One of the most elegant Long-EZ derivatives, the SQ2000 has yet to meet with the success of the Cozy, Velocity or Berkut.

The prototype N10736 in flight displays its elegant lines

Paul Lee's N416 showing off its fully retractable undercarriage

David Hanson's SQ2000 at various stages of construction

David Hanson's is the most recently certified SQ2000 in the US

N440DH, David Hanson's beautiful SQ2000, has fixed main gear


Builder/design owner : Stan Montgomery
Kit manufacturer: Glassic Composites, LLC

Type:  four-seat canard pusher sportsplane


Powerplant: 1 x 200 hp 4-cylinder Lycoming IO-360-C1A piston engine

Significant date: 1997

Initially referred to as the Speed Queen SQ2000, the SQ2000 was a new design following the lines of the Velocity etc., but with more rounded fuselage lines. The SQ2000 was designed by Stan Montgomery, and the prototype (which had the undercarriage of an Infinity) made its first flight in 1997 under the power of one 200hp Lycoming IO-360-C1A engine. The basic SQ2000 could be completed as a 2-seater with as very large baggage compartment or as a 4-seater. Several examples had been completed and flown by 2005, including one by Mr. Paul Lee with one 200 hp Franklin 6A-350-C2 engine and one by Mr. David Kanson with one 200 hp Lycoming IO-360 engine. SQ2000 aircraft were observed with Velocity style undercarriage (retracting into the fuselage) and with a KLS-developed undercarriage, which had straight undercarriage members retracting inwards into the wings.

One particular SQ2000 was christened the Rotor-EZ by its builder, Paul Conner, who fitted one Mazda 13B rotary engine instead of the typical Lycoming, and a one-piece wooden propeller. The aircraft made its first flight on 11 December 2004, but was sadly lost in a fatal accident in May of the following year.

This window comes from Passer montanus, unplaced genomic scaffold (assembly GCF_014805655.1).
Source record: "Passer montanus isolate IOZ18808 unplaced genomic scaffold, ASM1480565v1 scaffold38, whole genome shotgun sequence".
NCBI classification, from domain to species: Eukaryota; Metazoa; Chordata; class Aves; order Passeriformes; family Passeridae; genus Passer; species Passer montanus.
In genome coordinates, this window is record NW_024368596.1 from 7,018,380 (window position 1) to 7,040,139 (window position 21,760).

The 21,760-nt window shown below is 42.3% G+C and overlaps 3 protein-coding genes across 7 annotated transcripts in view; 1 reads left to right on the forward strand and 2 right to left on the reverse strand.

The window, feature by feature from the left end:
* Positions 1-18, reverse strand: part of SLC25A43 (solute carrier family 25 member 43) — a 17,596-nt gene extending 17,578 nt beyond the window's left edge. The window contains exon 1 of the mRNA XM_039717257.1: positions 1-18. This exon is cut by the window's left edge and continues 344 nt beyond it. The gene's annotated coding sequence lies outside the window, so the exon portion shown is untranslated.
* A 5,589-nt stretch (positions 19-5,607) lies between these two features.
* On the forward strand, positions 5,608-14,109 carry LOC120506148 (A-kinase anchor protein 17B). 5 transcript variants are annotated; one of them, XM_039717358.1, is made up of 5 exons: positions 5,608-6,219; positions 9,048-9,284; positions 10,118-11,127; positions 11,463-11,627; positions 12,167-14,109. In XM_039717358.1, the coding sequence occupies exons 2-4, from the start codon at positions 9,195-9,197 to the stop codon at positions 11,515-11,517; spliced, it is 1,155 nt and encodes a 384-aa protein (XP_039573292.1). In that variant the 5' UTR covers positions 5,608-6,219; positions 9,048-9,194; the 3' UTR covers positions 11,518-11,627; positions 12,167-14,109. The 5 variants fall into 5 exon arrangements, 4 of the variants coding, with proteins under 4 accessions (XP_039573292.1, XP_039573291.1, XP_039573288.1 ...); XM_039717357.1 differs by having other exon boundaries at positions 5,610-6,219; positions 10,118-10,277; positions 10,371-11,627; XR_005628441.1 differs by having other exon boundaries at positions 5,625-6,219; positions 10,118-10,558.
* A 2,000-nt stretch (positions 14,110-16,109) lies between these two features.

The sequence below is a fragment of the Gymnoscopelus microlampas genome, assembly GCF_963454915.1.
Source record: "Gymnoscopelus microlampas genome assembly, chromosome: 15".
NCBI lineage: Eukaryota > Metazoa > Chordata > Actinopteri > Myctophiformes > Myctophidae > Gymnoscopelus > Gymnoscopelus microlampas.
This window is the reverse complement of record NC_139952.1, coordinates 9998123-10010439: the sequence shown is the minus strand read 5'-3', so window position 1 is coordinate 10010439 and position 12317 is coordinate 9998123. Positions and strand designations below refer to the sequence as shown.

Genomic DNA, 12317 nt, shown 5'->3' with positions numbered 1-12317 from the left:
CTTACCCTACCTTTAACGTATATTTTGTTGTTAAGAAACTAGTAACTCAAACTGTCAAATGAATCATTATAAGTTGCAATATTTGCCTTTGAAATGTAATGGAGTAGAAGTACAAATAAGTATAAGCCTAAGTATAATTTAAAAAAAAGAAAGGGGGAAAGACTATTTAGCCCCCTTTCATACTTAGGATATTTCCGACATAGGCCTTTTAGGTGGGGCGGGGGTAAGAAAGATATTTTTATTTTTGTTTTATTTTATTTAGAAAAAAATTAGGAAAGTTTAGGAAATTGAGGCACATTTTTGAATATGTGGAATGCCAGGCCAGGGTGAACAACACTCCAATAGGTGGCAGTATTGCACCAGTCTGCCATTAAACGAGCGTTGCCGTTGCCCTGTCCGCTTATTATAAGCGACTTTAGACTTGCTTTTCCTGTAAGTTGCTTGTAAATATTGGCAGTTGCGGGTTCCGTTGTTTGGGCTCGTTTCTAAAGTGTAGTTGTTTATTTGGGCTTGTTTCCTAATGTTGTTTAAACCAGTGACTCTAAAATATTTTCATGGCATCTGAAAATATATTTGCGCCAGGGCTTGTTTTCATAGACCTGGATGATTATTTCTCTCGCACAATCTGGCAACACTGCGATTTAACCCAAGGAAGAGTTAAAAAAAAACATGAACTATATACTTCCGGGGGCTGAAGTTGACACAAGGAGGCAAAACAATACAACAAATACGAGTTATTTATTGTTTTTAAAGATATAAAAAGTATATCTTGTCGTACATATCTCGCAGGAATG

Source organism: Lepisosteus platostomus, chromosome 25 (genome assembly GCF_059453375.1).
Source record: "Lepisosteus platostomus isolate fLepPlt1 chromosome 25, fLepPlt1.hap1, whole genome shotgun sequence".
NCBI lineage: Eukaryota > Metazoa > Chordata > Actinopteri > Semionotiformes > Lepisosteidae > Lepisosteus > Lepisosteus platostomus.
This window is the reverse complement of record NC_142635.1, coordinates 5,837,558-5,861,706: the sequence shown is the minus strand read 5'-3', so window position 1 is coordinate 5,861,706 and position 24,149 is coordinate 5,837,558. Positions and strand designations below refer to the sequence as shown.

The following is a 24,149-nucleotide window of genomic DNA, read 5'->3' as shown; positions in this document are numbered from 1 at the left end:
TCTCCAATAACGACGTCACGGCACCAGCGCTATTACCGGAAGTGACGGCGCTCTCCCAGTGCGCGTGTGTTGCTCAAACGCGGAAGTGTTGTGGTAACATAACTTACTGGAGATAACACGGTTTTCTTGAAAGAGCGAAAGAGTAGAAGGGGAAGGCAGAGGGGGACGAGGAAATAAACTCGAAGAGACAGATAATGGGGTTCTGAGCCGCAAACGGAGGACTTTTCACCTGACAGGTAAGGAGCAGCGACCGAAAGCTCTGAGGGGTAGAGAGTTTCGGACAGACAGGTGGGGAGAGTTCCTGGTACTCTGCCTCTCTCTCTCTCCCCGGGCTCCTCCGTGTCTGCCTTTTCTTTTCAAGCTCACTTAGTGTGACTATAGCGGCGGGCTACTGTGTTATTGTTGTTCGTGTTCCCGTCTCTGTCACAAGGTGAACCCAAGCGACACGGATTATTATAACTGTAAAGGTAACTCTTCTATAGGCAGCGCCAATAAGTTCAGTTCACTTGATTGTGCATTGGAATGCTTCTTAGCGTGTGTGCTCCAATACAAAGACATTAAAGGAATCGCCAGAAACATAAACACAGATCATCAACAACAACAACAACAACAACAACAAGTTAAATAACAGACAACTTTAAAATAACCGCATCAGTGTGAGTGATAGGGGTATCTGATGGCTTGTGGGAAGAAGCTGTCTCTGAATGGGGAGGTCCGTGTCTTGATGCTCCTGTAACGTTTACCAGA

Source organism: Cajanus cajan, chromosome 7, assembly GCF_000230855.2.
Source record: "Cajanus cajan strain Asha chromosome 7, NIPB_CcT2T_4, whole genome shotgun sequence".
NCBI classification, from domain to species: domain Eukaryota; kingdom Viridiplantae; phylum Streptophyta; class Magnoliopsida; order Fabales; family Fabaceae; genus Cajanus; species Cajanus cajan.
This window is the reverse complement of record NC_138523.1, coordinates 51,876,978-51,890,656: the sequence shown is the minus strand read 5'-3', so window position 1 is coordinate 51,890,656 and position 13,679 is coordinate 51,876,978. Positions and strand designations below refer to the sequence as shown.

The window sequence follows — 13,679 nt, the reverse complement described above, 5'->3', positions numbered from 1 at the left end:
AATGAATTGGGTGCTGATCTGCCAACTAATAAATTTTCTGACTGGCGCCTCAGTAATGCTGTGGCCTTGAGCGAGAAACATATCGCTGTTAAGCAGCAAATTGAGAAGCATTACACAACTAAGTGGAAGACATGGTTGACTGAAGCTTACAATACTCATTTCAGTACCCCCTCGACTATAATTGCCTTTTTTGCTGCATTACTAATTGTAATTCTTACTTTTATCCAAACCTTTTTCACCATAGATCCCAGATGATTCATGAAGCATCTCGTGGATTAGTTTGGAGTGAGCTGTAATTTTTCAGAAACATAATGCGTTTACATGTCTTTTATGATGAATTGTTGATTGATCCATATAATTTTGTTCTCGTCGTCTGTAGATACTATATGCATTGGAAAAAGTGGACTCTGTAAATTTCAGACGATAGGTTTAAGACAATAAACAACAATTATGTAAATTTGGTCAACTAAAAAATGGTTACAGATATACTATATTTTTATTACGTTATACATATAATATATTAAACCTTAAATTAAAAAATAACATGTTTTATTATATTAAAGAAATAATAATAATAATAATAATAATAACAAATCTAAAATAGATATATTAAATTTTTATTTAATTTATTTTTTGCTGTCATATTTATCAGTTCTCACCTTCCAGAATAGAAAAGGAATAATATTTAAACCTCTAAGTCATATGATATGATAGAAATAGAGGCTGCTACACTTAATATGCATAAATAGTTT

Several models were planned for amateur construction and available from Glassic Composites, LLC, which planned various models : the SQ2000 XP, similar to the SQ2000, but with lower empty weight and suited for 150-200hp engines such as one Lycoming O-320 or Lycoming O-360 series (one example seems to have been built but probably not completed); the SQ2001, a three-seater with a passenger in the rear of the cabin; and the SQ2002, a so called 2+2 version with children’s seats. Yet none of these variants was built, and when Glassic Composites ceased its activities and as of 1999, these were taken over by KLS Composites, a company formed by SQ2000 builders Messrs. Keith Register and Stan Montgomery.

What advantage is there to built an SQ2000 over its most similar competitor, the Velocity? Owner Joel Conard comments: "Well, it flew as well as, or better than the Velocity. It may not have been a fair comparison since I flew the Velocity 173, which is their big wing version with a lower wing loading, but the SQ2000 was much more sporty. With it's higher wing loading, plus the lack of flaps (like most low-end canard aircraft), it has a much higher landing speed as well, but I'm sure I can adjust to that without too much worry. Although the overall cabin height of the SQ2000 is about 1" less than the Velocity, I found I had more headroom since the seats are mounted lower. Since I'm 6'2", headroom was a prime concern. The SQ2000 is also a couple inches wider, which is nice. I also didn't really like the Velocity center stick. As the pilot sitting in the left seat, having a center control stick forces you to use your right hand to control the aircraft. To change radio or transponder settings, therefore, I would have to let go of the stick. Another big plus that swayed me to choose the SQ2000 was the lower construction time. The kit is much more complete than the Velocity since it uses molded wings and canards. The Velocity uses moldless construction which means I would be doing major fiberglass layups of the flying surfaces followed by countless hours of sanding and surface preparation. To top it all off, the SQ2000-XP kit cost the same as a Velocity 173 RG Elite kit.".